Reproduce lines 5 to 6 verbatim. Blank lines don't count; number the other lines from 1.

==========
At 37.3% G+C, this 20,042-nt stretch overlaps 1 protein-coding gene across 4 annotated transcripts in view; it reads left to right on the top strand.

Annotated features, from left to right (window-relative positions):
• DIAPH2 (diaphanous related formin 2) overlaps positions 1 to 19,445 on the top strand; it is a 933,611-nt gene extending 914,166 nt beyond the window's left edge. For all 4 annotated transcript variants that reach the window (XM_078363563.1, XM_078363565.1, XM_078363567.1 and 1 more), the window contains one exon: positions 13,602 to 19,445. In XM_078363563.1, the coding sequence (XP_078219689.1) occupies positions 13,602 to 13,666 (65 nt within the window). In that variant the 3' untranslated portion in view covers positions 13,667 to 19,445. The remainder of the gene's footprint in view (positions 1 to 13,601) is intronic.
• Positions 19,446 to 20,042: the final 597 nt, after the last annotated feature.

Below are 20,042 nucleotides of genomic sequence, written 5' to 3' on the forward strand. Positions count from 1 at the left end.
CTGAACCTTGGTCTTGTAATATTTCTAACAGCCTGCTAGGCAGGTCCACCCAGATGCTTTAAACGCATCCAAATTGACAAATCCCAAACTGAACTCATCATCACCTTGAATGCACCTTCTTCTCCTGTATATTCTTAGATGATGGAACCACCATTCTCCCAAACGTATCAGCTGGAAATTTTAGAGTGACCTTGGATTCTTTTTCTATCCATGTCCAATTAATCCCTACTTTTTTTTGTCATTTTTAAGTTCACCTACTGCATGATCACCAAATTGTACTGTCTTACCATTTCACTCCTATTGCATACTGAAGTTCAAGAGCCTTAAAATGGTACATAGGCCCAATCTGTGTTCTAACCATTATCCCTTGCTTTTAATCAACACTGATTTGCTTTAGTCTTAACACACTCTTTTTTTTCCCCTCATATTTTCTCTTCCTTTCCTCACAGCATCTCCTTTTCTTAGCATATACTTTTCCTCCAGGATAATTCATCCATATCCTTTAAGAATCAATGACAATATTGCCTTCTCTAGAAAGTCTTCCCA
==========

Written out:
Below are 20,042 nucleotides of genomic sequence, written 5' to 3' on the forward strand. Positions count from 1 at the left end.
CTGAACCTTGGTCTTGTAATATTTCTAACAGCCTGCTAGGCAGGTCCACCCAGATGCTTTAAACGCATCCAAATTGACAAATCCCAAACTGAACTCATCATCACCTTGAATGCACCTTCTTCTCCTGTATATTCTTAGATGATGGAACCACCATTCTCCCAAACGTATCAGCTGGAAATTTTAGAGTGACCTTGGATTCTTTTTCTATCCATGTCCAATTAATCCCTACTTTTTTTTGTCATTTTTAAGTTCACCTACTGCATGATCACCAAATTGTACTGTCTTACCATTTCACTCCTATTGCATACTGAAGTTCAAGAGCCTTAAAATGGTACATAGGCCCAATCTGTGTTCTAACCATTATCCCTTGCTTTTAATCAACACTGATTTGCTTTAGTCTTAACACACTCTTTTTTTTCCCCTCATATTTTCTCTTCCTTTCCTCACAGCATCTCCTTTTCTTAGCATATACTTTTCCTCCAGGATAATTCATCCATATCCTTTAAGAATCAATGACAATATTGCCTTCTCTAGAAAGTCTTCCCA